The 123I-MIBG examination demonstrates increased uptake in both adrenal glands, persistent at 24 hours. In addition, subtle uptake is noted in the region of the left thyroid gland. The CT examinations provided demonstrate that there are bilateral heterogeneously enhancing lesions in the adrenal glands, larger on the right side and smaller on the left side. These findings in conjunction with the MIBG examination are highly suggestive of bilateral adrenal phaeochromocytomas. In addition a left thyroid nodule is appreciated on the CT examination. This appearance is nonspecific, however, in conjunction with the 123I-MIBG examination demonstrating increased uptake in this region the diagnosis of the medullary cell carcinoma as part of MEN2a (multiple endocrine neoplasia) is the likeliest diagnosis.
In MEN2a phaeochromocytomas are present in half of patients, ofen bilateral or extra-adrenal. By definition 100% of patients also have medullary thyroid carcinoma, although this may present before after the phaeochromocytoma. In addition, approximately 20% of patients may demonstrate hypercalcaemia due to hyperparathyroidism. On CT imaging this may manifest as renal calculi or foci of medullary calcinosis. Most cases of MEN2 are due to variable mutations of the RET proto-oncogene which controls TGF-beta (transforming growth factor beta) which is critical to neural development. Although autosommal dominant in transmission, expression is variable and approximately 50% of cases are due to new mutations.
MEN2a is closely related to MEN2b which demonstrates additional marfanoid body habitus and mucosal neuromas/ganglioneuromas often perioral. It is distinguished from MEN1 which is an autsomal dominant syndrome typically presenting with primary hyperparathyroidism but also demonstrating islet cell tumours in approximately half of patients and pituitary adenomoas in approximately 30% of patients. A common association to consider for MEN1 is when identifying an islet cell tumour (usually gastrinomas but also glucagonomas or insulinomas) that "incidental" renal calcifications or stones my be a reflection of MEN1 (PPP, Parathyroid/Pituitary/Pancreas).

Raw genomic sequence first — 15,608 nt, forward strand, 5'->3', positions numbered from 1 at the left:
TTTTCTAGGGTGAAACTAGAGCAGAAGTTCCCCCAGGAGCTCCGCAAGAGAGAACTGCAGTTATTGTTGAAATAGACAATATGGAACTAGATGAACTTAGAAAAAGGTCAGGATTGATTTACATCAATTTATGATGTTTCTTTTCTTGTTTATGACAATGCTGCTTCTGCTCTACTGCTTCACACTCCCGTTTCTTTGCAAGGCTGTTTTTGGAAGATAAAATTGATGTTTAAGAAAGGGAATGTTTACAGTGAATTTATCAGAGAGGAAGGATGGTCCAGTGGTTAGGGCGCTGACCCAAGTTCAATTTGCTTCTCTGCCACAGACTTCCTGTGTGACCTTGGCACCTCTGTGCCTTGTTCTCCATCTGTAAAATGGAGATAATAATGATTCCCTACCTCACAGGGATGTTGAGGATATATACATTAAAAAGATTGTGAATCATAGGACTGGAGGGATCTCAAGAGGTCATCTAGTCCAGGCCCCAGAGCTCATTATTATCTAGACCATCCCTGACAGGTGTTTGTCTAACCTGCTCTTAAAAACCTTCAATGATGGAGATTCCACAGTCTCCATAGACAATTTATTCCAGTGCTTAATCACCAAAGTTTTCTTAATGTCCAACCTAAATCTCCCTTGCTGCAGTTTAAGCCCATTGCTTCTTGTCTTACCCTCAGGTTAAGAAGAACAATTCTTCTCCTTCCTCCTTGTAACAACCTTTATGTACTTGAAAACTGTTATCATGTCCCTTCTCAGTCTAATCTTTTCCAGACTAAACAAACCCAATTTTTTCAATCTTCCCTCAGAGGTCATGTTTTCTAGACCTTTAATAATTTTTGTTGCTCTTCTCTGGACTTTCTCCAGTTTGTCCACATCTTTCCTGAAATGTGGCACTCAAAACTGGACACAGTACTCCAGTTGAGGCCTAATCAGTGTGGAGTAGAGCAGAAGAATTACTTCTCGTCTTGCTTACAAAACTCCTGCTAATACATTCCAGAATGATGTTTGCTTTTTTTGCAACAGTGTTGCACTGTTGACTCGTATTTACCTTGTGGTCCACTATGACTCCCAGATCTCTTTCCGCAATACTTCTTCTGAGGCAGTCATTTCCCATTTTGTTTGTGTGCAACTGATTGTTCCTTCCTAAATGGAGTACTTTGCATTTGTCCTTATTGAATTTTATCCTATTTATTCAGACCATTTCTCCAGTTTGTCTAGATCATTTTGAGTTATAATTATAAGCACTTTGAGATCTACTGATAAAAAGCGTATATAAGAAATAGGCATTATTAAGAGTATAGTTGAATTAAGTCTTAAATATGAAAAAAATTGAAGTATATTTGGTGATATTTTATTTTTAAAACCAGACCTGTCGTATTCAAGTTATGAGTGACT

MIBG imaging can be used to localise phaeochromocytoma, to determine whether a mass is due to a phaeochromocytoma or to exclude metastatic disease. For adrenal phaeochromocytoma MIBG specificity is approximately 100% with lower sensitivity (86%). In practice therefore the combination of CT or MRI with MIBG is near 100% sensitive. Octreotide as alternative agent has inferior sensitivity (20-50%) compared to MIBG for adrenal phaeochromocytoma but has superior sensitivity for extra-adrenal phaeochromocytoma (96% versus 72%).Octreotide is therefore sometimes preferred for MIBG negative examinations or head and neck evaluations. Both agents may be used with reduced sensitivity to detect medullary thyroid carcinoma. 123MIBG is sometimes used to establish uptake prior to therapeutic 131 MIBG treatment.
The courses of Sept 5-6th and Sept 12-13th were a great success! Great candidates on both weekends. It was very intensive and educational. We saw 200-300 cases! Above all we all worked together and it was a lot of fun. Best of luck to all
Latest news about Grayscale Courses, Cases to Ponder and other info